The request brought by Khalid Sheikh Mohammed on behalf of all five men, was made in front of nine relatives of the 9/11 victims who were flown out to Guantánamo by the US military to witness the Bush Administration"s military tribunals.
Mohammed later said he would postpone entering his guilty plea until the military judge, Colonel Stephen Henley, completes his investigation into the mental state of two of the inmates.
But the request injected new uncertainty into the legal apparatus set up by George Bush, just 42 days before he leaves office.
The five said they decided to abandon all efforts to defend themselves against the capital charges on November 4, the day Barack Obama was elected to the White House, FOX News reported.
Henley asked each defendant if he was ready to enter a plea. The letter they submitted requested “an immediate hearing session to announce our confessions."
The judge said competency hearings were pending for two of the detainees, precluding them from immediately filing pleas.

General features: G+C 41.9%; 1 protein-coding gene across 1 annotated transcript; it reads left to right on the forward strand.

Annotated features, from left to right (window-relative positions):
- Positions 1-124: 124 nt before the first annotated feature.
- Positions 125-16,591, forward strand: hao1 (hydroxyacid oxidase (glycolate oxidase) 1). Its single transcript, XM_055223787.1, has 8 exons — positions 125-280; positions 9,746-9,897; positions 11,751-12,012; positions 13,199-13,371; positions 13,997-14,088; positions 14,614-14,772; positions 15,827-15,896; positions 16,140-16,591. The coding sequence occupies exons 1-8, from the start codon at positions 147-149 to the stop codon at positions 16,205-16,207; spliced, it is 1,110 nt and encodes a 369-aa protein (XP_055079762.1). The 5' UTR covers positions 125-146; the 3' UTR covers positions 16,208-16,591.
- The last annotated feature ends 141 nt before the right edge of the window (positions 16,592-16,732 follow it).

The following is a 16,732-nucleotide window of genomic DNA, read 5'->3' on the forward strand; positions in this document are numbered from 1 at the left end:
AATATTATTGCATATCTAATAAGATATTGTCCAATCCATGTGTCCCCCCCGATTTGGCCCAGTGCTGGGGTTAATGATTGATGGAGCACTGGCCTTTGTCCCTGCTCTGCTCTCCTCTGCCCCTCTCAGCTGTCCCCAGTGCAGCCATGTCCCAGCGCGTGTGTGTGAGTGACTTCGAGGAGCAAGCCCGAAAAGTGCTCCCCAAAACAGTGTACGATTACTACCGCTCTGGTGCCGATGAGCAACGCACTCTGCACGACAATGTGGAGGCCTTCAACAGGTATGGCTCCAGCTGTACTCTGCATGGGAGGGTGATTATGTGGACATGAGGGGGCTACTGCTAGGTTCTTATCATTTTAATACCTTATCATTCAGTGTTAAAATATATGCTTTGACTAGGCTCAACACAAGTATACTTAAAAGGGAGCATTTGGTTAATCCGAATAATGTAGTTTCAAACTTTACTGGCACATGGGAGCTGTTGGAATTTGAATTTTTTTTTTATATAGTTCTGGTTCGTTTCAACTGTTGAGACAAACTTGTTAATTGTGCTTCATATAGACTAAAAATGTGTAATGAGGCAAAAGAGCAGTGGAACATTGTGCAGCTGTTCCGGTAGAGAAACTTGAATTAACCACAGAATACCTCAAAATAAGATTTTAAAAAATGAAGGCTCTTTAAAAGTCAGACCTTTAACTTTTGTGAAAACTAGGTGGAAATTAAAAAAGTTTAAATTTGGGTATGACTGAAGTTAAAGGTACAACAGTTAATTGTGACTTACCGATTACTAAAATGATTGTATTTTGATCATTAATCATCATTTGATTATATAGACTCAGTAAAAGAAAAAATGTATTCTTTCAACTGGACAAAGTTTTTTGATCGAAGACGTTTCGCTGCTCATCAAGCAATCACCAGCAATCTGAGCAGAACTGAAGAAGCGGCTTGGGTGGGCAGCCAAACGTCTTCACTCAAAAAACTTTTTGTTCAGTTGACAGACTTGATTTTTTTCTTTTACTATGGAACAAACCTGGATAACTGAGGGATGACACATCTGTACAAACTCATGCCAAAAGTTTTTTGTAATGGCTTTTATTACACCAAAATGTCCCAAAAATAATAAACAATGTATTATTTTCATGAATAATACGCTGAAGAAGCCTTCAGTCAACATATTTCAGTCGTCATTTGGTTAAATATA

Upon hearing that the charges might not bring the death penalty, Mohammed and the other two defendants said they"d postpone their pleas until the competency hearings could be completed for their co-defendants, FOX News reported.
Some believe the confession might be a ploy to toy with the military tribunal.
“These guys are going to mess with the system," Charles Stimson, a senior legal fellow at the Heritage Foundation, said.
Mohammed, who has already told interrogators he was the mastermind of the September 11 attacks, also told the judge on Monday that he had no faith in him, his Pentagon-appointed lawyers or President George W. Bush.